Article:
Chapter and Verse – New Bankruptcy Law Changes the Rules of the Road
May 27, 2005
On April 20, 2005, President George W. Bush signed a new bankruptcy law with the official title of “The Bankruptcy Abuse Prevention and Consumer Protection Act of 2005.” Approved by the Senate in mid-March, and passed by the House of Representatives in April, President Bush quickly signed the law that had been enacted by Congress. The immediate effect is that filing for personal bankruptcy will be a more complex, costly and time-consuming process, and the major beneficiary of the new laws will clearly be the banking and credit card industries. Certain sections of the law became effective upon the enactment on April 20, 2005, while other provisions become effective six (6) months from the date of enactment, in October of 2005.
One of the major effects of the new law is that debtors (people filing bankruptcy) who earn more than their state’s median income, and who are able to pay a portion of their debt, will be forced into filing Chapter 13 bankruptcy, which requires a repayment plan, rather than Chapter 7, which most often resulted in an ability to eliminate unsecured debts and to obtain a “fresh start”. Median household income is the point at which half of all household incomes are greater than that amount, and half of all household incomes have less than that amount. his term refers only to pre-tax money income, and does not include the value of non-cash benefits.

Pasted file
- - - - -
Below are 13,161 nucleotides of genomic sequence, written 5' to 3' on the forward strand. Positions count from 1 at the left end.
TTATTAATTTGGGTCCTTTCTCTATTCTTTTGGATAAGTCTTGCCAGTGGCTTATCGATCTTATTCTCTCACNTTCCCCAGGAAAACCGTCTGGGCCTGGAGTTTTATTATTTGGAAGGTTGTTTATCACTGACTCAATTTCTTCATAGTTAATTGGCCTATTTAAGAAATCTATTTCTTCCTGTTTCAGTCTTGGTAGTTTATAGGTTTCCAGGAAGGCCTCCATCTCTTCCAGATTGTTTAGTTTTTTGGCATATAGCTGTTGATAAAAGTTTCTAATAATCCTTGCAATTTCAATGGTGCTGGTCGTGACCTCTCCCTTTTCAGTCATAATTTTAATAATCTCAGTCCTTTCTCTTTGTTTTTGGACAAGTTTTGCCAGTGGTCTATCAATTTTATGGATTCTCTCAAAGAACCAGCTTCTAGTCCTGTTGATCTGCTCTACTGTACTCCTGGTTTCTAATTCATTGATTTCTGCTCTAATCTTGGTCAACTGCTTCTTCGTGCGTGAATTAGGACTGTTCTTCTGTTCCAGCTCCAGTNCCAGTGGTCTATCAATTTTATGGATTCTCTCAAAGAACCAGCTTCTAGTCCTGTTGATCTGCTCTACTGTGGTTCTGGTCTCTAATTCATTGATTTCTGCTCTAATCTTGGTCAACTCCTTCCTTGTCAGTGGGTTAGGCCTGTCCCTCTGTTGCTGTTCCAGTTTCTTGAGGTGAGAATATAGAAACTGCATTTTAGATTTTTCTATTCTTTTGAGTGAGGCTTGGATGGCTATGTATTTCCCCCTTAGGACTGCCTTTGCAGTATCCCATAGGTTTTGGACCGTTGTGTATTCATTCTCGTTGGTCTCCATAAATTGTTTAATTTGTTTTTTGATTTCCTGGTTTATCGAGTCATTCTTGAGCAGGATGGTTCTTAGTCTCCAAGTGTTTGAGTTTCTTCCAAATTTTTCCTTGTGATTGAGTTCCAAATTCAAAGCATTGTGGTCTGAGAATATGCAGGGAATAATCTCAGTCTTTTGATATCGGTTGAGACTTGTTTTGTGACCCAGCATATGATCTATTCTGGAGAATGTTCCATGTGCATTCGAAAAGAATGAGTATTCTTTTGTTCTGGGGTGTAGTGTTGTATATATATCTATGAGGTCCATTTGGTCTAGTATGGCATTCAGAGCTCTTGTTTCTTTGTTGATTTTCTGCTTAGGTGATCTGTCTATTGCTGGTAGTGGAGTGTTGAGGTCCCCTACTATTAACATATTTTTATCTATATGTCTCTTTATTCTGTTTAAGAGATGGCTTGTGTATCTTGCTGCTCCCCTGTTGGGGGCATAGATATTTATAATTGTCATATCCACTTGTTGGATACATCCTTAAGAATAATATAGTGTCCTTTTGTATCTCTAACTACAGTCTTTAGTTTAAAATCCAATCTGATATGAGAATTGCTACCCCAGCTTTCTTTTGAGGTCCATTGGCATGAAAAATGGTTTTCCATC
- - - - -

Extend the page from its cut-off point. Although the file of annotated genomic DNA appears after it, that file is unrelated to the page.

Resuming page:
While an exact figure has not yet been announced for Massachusetts, the median income for an individual for the year 2002-2003 in Massachusetts was $50,976, according to the US Census Bureau. That figure will increase for debtors with more than one person residing in the household. If a person earns more than that amount of money, there will be a presumption that they should file under Chapter 13, and will be required to do a five-year payback plan as long as the Court determines that they can pay at least $100 per month over a five-year plan.
Presently, Chapter 13 debtors are allowed to provide evidence of their actual expenses in calculating a Chapter 13 plan, but under the new law debtors will be required to make payments based upon Internal Revenue Service guidelines for “reasonable and necessary expenses.”…
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by: Michael B. Katz, Esquire
May 16, 2005